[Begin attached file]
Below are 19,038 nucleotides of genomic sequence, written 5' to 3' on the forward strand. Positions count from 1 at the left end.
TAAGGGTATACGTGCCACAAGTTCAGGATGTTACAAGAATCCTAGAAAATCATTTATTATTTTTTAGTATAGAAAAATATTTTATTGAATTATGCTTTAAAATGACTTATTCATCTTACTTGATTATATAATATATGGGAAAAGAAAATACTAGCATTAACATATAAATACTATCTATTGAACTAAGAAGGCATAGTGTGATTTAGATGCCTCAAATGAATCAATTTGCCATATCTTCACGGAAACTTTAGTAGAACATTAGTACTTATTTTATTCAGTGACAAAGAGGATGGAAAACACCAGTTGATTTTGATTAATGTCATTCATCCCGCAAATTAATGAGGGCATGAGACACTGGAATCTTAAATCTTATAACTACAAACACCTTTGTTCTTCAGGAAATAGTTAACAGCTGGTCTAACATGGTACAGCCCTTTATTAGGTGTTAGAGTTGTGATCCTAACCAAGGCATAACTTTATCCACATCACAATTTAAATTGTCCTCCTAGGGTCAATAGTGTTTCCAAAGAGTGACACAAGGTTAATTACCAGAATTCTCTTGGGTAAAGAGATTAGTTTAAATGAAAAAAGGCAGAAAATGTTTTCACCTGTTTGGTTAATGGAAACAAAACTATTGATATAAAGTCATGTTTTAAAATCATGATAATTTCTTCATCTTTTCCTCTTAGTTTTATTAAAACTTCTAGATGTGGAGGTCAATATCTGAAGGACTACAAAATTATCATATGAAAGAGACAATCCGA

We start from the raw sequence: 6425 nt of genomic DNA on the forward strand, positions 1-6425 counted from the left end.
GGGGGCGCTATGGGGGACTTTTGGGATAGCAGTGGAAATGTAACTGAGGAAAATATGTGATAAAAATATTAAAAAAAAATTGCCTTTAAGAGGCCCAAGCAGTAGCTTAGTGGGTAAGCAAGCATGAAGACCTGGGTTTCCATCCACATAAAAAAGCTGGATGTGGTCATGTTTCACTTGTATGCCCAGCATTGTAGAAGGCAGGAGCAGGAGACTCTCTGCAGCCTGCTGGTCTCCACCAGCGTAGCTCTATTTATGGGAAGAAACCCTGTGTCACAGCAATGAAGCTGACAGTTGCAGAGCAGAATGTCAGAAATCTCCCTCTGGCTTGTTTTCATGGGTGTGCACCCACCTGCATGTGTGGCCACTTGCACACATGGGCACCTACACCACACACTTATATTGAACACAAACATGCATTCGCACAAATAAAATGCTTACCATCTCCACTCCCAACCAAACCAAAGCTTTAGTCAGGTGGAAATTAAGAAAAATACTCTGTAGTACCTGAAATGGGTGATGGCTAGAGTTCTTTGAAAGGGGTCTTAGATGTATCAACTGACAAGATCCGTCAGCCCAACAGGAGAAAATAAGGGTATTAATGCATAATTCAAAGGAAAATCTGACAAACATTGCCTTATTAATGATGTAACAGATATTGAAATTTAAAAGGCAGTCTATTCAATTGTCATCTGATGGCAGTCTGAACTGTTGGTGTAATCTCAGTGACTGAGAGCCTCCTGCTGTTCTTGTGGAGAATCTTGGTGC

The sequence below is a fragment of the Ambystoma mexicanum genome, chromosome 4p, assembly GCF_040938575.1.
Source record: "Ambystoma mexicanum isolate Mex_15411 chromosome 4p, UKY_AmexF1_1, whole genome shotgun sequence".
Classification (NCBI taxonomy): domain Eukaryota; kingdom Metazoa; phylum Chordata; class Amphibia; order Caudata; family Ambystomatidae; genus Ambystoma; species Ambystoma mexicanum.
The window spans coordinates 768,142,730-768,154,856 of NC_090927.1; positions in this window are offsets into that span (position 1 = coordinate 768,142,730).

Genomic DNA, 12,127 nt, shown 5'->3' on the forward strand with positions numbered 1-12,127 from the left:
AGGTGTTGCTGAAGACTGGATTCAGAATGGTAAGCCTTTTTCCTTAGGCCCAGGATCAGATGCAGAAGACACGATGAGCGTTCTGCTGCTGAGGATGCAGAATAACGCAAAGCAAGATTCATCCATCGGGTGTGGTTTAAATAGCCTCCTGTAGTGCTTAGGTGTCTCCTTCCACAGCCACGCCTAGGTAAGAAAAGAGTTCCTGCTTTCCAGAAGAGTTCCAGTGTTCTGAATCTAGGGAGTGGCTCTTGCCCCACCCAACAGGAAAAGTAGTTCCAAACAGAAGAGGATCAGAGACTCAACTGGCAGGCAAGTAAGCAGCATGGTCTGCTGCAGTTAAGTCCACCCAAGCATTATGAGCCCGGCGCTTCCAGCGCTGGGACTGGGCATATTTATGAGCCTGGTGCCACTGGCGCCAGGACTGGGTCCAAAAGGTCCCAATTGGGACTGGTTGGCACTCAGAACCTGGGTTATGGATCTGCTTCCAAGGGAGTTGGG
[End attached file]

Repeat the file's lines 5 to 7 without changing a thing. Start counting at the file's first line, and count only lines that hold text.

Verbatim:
The sequence below is a fragment of the Ambystoma mexicanum genome, chromosome 4p, assembly GCF_040938575.1.
Source record: "Ambystoma mexicanum isolate Mex_15411 chromosome 4p, UKY_AmexF1_1, whole genome shotgun sequence".
Classification (NCBI taxonomy): domain Eukaryota; kingdom Metazoa; phylum Chordata; class Amphibia; order Caudata; family Ambystomatidae; genus Ambystoma; species Ambystoma mexicanum.